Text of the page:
What is SSL and why is it important?

SSL stands for Secure Socket Layer and it is currently the industry standard for encrypting traffic sent between web server and web browser. Its primary use is to prevent sensitive information such as customer details and credit card information from being read by an unintended third party. By not having an SSL you may deter potential security conscious customers from using your website.

Other notations we use when referring to website security are:

  • HTTP – the default protocol for browsing webpages.
  • HTTPS – the secure version of HTTP, tells the web server to communicate using the SSL certificate.

So how do you know if a website is secure? Usually the easiest way is to check this is if the address bar has a green padlock in it, this means that the website has an SSL certificate and is loading the content securely. It can vary from browser to browser but there should always be a green padlock somewhere there.

Some websites may have an SSL certificate but not automatically tell your browser to load the page via HTTP, you can check by changing the HTTP part of the address to HTTPS. Some websites may be configured to redirect you back to HTTP automatically. If it is successful, you will be directed to the secure version of the website and you’ll either see a green padlock or one of the following:

Red Padlock or HTTPS crossed out – The page has attempted to load securely but does not have an SSL certificate. It may also popup with a warning in some browsers.

Yellow Padlock or No Padlock – The Website has an SSL but is loading some resources insecurely, it might be an image, a JavaScript library, external resources from a website which doesn’t have SSL set up, any number of things.3

Not Secure – Chrome and Chromium based browsers as of recent have put a larger focus on SSL certificates with one of the more recent updates (Chromium 62), adding a “Not Secure” message in the address bar of websites which lack an SSL certificate. This occurs when the user starts entering data on a page loaded via HTTP, for example in a contact form or checkout. [1]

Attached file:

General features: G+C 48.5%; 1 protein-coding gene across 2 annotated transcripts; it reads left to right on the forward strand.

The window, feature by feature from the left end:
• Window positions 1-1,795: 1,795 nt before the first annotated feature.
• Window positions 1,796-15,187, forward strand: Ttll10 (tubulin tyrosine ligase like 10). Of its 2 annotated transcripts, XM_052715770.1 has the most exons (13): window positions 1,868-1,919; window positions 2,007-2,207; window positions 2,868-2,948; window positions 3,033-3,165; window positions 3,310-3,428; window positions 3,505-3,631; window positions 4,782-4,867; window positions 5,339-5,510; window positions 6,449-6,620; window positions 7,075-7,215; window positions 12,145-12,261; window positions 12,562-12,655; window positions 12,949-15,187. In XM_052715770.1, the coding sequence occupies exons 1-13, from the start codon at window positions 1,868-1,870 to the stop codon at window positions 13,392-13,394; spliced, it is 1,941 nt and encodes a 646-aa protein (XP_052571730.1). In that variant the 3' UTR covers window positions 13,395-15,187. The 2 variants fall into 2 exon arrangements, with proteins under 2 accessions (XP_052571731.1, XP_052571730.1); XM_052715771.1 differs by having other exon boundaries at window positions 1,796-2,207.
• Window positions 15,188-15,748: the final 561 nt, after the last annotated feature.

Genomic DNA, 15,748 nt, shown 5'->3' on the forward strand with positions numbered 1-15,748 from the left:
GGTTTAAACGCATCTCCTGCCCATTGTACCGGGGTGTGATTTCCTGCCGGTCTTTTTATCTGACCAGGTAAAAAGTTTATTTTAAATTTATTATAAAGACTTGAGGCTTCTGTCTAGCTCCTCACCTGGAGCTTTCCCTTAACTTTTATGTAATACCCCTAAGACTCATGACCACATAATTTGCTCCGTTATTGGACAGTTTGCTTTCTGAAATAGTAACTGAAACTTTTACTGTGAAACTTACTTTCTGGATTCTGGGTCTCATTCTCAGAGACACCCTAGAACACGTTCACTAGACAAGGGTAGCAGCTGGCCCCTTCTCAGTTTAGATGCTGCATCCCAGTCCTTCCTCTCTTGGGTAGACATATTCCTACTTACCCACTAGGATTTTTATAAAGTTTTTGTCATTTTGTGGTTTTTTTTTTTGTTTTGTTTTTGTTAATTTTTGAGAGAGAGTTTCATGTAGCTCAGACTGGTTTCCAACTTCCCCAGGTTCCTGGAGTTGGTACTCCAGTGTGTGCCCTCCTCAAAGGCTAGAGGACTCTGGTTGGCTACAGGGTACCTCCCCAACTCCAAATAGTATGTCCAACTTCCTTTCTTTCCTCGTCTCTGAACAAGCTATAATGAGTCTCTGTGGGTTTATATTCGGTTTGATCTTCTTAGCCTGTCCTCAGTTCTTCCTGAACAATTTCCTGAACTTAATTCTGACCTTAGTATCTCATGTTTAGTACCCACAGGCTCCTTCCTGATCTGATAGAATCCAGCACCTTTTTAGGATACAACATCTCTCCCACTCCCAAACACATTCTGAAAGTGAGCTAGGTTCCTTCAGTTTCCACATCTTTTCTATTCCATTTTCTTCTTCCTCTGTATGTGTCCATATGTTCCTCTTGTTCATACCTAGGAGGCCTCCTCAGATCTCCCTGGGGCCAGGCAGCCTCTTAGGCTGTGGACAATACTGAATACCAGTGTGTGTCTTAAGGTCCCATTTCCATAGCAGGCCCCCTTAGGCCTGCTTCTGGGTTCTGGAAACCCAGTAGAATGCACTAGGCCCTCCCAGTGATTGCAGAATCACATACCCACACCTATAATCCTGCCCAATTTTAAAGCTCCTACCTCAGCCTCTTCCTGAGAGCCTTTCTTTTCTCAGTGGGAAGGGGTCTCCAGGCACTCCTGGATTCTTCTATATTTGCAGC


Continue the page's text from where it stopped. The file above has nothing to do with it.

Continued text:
What types of SSL are there?

There are three different types of SSL certificate Extended Validation (EV SSL), Organization Validated (OV SSL) and Domain Validated (DV SSL).

Domain Validated (DV SSL)

This is a simple certificate that just validates a domain, it ensures that the information is encrypted but since it does not have company information it doesn’t identify who is on the other end. It is quick and cheap to obtain since it doesn’t require any additional information, it is the most common type of certificate we set up.

Organization Validated (OV SSL)

Similar to the Domain Validated but this requires some company information to be submitted, this information is displayed in the certificate if the user wishes to confirm it; however, just displays the green padlock in the browser like the Domain Validated one. It’s a bit more expensive and takes longer since the information needs to be submitted to the Certificate Authority (CA) for vetting.

Extended Validation (EV SSL)

Extended Validation certificates are the newest and provide the greatest level of authentication, unlike the previous two this one displays the company name in the address bar next to the padlock and requires a large amount of verification, for this reason it takes the longest and costs much more than the previous two.

Consider what you really need for your website when buying, the Extended Validation SSL looks very professional, but is not really necessary for small businesses or blogs. Also, if you have multiple domains and/or subdomains, upgrades to multi-domain and wildcard SSL’s will increase the price.

If you are interested in getting an SSL certificate, then feel free to submit an enquiry online or call us on 01531 633742 to have a chat!

Note: We can only set these up on websites hosted on our servers, if you have other hosting you’ll need to contact that provider.

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†Quote - Raphael De La Ghetto Link reference